Some structural barriers could add another level of complexity for women dealing with IPV in this region. People in the Eastern Province have been displaced numerous times, and many have lost documents (e.g., national identity cards and marriage certificates) [11] that they need to access government services. Also, at the time of this study, the civil service, justice system, and health and social services were not yet fully re-established in the Eastern Province [12]. Finally, the existing services had extensive involvement of the Sinhalese military in their administration [13]. Tamil and Muslim women are likely to feel afraid to seek services when there is a prominent Sinhalese military presence in towns and near services. This might have been an important reason why the women we interviewed did not seek services, but none explicitly referred to it. The end of the war may have been too recent to allow them to discuss their concerns openly.


This study had some limitations that may have affected the results. While we have framed our findings primarily in terms of gender inequities and the post-war context, we note that there is considerable congruence between our findings and research focussed on IPV among women living in rural setting, particularly the role of traditional gender roles and the power of these accepted gender norms in shaping women’s experiences and options, in light of the oppressive conditions they face and the limited supports and services available. Although this would have been a useful additional consideration in this study, the small number of participants interviewed does not allow us to go beyond the present analysis.


Our goal was to generate contextual and locally-relevant knowledge about the unexplored phenomenon of IPV in the post-war context of the Eastern Province of Sri Lanka, examining how it is produced and how women respond to it. We found out that changing gender roles colluded with patriarchal ideologies and intersected with other conditions to increase women’s vulnerability to IPV. The ethnic dimensions of the civil war, and the continuing ethnic tensions post-war, made the situation worse for Tamil and Muslim women creating conditions that are likely to keep them entrapped in abusive relationships. Although there are more opportunities for women to access work and gain economic independence from men post-war, the positive effects on women’s lives would not be seen until the patriarchal ideologies and ethnic tensions have had chances and time to be resolved.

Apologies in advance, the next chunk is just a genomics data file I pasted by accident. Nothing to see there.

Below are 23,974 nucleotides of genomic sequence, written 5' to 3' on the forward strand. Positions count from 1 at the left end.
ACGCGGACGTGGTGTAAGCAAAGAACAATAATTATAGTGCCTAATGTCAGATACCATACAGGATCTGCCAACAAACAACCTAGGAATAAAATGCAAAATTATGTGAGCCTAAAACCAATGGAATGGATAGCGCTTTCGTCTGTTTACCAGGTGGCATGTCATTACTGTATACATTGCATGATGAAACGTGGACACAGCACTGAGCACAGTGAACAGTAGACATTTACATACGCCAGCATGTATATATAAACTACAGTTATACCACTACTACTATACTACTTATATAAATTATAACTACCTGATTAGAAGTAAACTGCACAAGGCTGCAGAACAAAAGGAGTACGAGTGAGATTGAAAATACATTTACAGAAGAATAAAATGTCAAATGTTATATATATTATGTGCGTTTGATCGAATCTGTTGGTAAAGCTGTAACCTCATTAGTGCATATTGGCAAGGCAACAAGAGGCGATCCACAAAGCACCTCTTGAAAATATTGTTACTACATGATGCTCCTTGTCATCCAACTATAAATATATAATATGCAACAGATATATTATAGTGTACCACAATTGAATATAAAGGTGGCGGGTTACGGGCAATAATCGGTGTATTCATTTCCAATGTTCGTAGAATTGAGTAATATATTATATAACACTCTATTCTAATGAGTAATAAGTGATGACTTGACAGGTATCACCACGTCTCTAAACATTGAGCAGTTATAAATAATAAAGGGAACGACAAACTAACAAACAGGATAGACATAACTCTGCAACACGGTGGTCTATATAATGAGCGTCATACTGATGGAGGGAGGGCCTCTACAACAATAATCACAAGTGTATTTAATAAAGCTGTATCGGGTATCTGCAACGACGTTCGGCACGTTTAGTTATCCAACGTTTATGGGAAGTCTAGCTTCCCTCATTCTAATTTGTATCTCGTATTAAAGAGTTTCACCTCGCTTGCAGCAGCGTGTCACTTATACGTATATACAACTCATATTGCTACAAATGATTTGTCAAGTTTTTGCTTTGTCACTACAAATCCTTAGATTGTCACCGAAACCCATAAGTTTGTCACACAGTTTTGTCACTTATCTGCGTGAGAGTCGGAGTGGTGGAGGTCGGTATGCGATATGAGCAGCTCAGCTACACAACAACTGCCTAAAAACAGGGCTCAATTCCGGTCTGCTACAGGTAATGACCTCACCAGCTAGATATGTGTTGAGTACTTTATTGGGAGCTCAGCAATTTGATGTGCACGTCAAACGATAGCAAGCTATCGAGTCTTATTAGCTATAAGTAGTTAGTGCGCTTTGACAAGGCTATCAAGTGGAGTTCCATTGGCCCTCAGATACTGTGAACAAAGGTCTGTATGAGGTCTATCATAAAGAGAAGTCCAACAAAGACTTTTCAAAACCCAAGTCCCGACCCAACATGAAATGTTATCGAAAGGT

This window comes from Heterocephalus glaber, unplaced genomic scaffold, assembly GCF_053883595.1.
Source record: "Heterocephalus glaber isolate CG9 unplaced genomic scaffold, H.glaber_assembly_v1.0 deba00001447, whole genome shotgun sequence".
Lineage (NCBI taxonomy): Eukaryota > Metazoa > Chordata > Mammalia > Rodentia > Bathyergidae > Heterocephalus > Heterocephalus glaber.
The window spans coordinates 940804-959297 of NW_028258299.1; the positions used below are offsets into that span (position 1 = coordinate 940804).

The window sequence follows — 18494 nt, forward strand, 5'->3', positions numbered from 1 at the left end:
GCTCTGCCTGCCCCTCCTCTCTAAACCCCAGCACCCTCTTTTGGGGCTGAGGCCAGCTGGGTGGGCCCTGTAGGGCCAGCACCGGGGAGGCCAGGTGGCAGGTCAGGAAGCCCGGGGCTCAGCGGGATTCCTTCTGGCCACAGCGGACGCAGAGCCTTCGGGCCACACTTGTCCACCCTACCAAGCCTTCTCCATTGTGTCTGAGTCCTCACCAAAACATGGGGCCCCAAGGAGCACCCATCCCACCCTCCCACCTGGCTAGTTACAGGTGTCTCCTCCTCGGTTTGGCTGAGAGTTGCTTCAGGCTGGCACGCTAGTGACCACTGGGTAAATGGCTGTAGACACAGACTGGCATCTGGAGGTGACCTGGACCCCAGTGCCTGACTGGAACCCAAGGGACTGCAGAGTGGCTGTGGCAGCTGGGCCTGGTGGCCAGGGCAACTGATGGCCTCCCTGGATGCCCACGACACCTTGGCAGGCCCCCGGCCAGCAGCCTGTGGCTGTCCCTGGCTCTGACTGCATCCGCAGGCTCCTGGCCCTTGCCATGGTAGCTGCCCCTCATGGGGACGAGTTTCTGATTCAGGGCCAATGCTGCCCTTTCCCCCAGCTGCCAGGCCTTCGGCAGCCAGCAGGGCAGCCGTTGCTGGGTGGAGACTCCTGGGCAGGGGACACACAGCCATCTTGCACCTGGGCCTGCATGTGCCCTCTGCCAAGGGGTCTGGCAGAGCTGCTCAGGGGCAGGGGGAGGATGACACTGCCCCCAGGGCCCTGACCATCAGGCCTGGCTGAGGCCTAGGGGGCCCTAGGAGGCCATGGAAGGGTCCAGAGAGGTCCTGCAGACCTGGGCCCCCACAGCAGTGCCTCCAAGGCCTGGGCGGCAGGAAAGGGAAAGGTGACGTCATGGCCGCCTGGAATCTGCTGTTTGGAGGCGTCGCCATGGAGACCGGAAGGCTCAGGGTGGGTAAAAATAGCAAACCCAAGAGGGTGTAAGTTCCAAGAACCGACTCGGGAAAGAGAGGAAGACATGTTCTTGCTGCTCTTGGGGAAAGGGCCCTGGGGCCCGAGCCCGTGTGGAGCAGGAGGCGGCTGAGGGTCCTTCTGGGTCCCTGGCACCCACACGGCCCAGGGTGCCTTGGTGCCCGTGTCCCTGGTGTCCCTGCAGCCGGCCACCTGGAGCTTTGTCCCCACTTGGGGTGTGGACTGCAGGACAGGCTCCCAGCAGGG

From a research perspective, our findings underscore the need for further study into IPV among vulnerable communities, particularly in post-war contexts as such women’s experiences may be influenced and also masked by a complex set of factors which intersect to both produce IPV and to entrap women in violence. Insights from such work could provide a more nuanced understanding of context-specific issues shaping women’s experiences of IPV and community responses to it, and ultimately, to the development of more comprehensive solutions which fit the local context.

From a practice and service perspective, the study draws attention to the complex links between war-related trauma, psychosocial issues, and the psychological consequences of IPV. Further in-depth study is needed about the ways in which the community is responding to post-war changes including the control of women, the women’s need for protection, and marriage of young girls. This knowledge is relevant for healthcare professionals, social workers, and community leaders who work with and provide health, social, and IPV-related services to war-affected communities.

From a policy perspective, complex solutions are needed to provide accessible and effective safety and health options for women in post-war contexts. It requires policies aimed at reconciliation and rehabilitation to address unresolved ethnic tensions and to build confidence and harmony within highly polarized post-war societies.


We would like to acknowledge Dr. Pushpa Kanagaratnam and Dr. Amy Weil for their insights into the project. We would also like to thank our study participants who made this study possible. We would also like to acknowledge funding from Canadian Institute of Health Research.

Author Contributions

  1. Conceptualization: SG MFG CV.
  2. Formal analysis: SG MFG CV VJI.
  3. Funding acquisition: SG MFG CV.
  4. Investigation: SG MG SS PK PS HV.
  5. Methodology: SG MFG CV PK.
  6. Project administration: SG MG SS PK PS HV.
  7. Resources: MG SS PS HV.
  8. Supervision: SG MFG MG SS PK PS HV.
  9. Visualization: SG MFG CV VJI.
  10. Writing – original draft: SG MFG CV VJI.
  11. Writing – review & editing: SG MFG CV VJI.